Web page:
Is ovarian cancer as deadly as we think?

August 19, 2015

A new analysis questions the conventional opinion that ovarian cancer is very deadly. Plus: Do new fetal heart monitoring technologies perform better than traditional methods? And do frozen oocytes lead to better birth rates than fresh?

The perception of ovarian cancer’s high mortality may not align with facts, according to a new analysis published in Obstetrics & Gynecology.

Researchers performed a descriptive analysis of the survival of all California residents who were diagnosed with epithelial ovarian cancer between 1994 and 2001. The California Cancer Registry was used to identify patients who had follow-up through 2011.

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The authors compared the characteristics of women who survived more than 10 years with women who survived less than 2 years, those who survived for more than 2 years but less than 5 years, and women who survived for more than 5 years but less than 10 years.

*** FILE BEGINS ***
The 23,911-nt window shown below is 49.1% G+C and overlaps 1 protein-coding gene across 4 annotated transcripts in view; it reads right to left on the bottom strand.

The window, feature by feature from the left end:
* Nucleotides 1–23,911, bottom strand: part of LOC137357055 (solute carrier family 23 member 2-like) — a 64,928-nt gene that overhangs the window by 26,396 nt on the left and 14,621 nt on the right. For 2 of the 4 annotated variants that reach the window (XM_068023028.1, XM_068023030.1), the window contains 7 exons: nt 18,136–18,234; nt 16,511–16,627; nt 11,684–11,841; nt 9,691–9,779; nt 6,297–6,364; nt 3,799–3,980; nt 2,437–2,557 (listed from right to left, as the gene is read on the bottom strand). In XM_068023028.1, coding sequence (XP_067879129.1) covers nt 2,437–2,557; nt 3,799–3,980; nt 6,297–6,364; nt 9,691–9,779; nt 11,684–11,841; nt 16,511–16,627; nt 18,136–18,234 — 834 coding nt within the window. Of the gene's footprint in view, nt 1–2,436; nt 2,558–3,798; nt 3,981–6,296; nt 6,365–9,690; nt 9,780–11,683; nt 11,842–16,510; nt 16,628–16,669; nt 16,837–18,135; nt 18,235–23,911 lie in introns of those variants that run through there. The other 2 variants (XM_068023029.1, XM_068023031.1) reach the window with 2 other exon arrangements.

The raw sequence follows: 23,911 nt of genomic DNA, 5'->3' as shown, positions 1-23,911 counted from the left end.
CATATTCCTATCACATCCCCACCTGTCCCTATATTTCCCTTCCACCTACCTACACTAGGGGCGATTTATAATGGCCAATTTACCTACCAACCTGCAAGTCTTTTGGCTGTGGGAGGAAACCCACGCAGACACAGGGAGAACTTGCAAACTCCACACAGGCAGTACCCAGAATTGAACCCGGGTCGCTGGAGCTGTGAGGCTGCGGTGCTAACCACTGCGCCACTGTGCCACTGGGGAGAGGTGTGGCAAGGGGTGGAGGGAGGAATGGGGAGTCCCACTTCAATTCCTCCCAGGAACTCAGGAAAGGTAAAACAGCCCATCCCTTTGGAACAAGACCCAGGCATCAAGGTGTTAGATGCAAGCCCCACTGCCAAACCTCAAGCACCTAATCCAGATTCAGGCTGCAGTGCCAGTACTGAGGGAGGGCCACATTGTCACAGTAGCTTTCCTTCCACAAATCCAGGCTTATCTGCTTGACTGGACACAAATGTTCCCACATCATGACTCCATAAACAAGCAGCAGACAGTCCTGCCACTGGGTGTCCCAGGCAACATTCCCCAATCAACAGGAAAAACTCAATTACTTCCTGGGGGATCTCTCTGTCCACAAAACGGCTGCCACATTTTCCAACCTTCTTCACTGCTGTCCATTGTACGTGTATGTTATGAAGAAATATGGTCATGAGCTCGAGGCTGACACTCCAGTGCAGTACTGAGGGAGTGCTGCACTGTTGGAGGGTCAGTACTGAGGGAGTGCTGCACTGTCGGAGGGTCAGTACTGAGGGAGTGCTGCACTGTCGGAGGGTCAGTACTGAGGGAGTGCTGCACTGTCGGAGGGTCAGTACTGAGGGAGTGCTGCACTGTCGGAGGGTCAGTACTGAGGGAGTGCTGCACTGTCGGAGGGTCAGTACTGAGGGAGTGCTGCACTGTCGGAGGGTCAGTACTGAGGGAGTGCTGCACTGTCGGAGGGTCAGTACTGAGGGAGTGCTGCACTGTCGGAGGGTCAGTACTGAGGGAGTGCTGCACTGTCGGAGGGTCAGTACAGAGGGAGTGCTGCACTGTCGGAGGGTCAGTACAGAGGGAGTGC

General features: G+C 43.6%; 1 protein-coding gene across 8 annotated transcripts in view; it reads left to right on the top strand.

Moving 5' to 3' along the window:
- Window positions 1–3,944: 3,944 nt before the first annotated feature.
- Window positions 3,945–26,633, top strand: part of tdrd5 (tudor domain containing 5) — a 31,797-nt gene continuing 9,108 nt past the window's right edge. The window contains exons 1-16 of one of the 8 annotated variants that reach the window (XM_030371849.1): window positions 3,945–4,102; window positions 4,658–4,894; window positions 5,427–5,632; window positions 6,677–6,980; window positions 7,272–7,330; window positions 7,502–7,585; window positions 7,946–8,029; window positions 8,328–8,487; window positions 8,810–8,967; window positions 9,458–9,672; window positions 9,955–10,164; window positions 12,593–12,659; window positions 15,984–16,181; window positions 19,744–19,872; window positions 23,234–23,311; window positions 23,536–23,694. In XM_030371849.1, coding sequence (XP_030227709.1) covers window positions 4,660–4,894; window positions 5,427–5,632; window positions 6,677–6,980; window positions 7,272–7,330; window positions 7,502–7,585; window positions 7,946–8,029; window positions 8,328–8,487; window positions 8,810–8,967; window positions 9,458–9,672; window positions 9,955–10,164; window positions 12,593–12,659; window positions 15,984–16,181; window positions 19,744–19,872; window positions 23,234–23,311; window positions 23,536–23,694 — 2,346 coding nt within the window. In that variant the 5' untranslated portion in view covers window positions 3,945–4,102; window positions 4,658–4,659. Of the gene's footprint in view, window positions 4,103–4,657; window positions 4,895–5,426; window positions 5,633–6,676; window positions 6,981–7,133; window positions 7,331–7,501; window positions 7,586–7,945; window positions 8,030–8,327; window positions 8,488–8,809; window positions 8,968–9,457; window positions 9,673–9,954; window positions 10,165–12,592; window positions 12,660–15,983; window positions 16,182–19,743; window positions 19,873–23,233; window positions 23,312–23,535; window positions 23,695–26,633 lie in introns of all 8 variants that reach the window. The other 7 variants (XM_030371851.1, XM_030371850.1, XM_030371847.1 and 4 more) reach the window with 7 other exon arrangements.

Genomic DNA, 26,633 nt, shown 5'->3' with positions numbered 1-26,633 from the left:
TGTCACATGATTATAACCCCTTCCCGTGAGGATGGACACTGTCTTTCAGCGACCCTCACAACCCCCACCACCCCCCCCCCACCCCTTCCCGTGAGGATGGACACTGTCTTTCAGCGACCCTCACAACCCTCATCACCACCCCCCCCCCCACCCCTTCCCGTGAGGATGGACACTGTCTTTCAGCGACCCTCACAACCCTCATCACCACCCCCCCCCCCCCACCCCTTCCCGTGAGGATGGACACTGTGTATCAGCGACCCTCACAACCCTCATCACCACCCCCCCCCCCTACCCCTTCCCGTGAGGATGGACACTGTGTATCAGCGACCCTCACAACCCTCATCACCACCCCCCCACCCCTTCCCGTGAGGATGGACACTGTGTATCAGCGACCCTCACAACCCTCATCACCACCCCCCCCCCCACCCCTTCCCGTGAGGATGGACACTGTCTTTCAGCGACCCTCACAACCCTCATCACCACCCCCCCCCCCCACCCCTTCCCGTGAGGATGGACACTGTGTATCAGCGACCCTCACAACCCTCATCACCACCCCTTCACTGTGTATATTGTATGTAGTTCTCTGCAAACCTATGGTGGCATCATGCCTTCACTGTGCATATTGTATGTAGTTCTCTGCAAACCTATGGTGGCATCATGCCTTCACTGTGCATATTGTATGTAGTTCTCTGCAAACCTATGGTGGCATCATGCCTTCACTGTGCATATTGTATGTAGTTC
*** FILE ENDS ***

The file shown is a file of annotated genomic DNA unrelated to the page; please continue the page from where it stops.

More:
Of the 11,541 survivors overall, 3582 women-roughly 31% (confidence interval 30.2 – 31.8)-survived more than 10 years. Tumors that were of nonserous histology, low grade, and early stage, and younger age of a patient were significant predictors of long-term survival. Some of the long-term survivors, however, were women who had high-risk cancer.

The researchers concluded that long-term survival in patients with epithelial ovarian cancer is not unusual, even among women who have high-risk disease.  Still to be determined is why some patients who have advanced-stage, high-grade cancers survive longer than others who have tumors with the same histology. They believe that their findings will prove important for patient counseling.

NEXT: Does new technology work as well as traditional fetal heart monitoring? 

 

New cardiac technology no better than traditional fetal heart monitoring

A new study supported by the National Institute of health found no benefit for a new form of fetal cardiac monitoring during birth over traditional fetal heart rate (FHR) tracings. The research, sponsored by the Eunice Kennedy Shriver National Institute of Child Health and Human Development, showed that both mothers and babies fared the same whether fetal ECG ST-segment analysis or FHR was used intrapartum.

ECG ST-segment analysis, which is not commonly used in the United States, records the electrical activity of a fetus’s heart during labor, whereas with traditional FHR, only the pace of the beats is monitored.

More than 11,000 women with singleton fetuses were randomized in the multicenter trial, which was published in The New England Journal of Medicine. All were attempting vaginal delivery at more than 36 weeks’ gestation and had cervical dilation of 2 to 7 cm.

More: Antepartum fetal surveillance